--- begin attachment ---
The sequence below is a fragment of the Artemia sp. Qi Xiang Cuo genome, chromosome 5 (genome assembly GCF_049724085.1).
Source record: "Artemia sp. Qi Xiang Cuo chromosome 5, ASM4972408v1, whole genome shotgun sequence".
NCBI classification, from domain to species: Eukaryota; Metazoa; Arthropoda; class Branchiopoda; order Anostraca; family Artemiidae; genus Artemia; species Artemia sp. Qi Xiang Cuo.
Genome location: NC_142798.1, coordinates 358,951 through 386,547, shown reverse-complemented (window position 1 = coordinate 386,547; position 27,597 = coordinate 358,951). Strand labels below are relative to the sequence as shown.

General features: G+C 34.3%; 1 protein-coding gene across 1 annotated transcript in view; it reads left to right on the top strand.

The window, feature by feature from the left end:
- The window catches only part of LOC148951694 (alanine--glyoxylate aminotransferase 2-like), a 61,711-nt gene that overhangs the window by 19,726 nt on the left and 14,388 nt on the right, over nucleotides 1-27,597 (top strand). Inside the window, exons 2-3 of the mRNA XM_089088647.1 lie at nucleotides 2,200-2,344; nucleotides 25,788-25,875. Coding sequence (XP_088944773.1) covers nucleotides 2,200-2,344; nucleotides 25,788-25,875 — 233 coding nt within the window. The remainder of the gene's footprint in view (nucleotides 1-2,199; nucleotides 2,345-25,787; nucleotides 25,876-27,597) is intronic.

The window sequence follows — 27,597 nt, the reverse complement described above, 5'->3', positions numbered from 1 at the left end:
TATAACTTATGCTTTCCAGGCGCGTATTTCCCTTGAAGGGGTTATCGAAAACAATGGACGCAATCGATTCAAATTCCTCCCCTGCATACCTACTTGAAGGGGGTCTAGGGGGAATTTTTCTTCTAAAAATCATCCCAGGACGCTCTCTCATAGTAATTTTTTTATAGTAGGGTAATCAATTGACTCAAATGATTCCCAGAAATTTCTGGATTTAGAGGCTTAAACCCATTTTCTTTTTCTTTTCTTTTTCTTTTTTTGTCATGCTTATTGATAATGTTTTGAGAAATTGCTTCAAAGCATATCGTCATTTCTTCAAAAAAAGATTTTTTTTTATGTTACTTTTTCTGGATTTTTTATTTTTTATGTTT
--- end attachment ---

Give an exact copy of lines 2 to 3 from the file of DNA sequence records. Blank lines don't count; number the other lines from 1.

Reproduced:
Source record: "Artemia sp. Qi Xiang Cuo chromosome 5, ASM4972408v1, whole genome shotgun sequence".
NCBI classification, from domain to species: Eukaryota; Metazoa; Arthropoda; class Branchiopoda; order Anostraca; family Artemiidae; genus Artemia; species Artemia sp. Qi Xiang Cuo.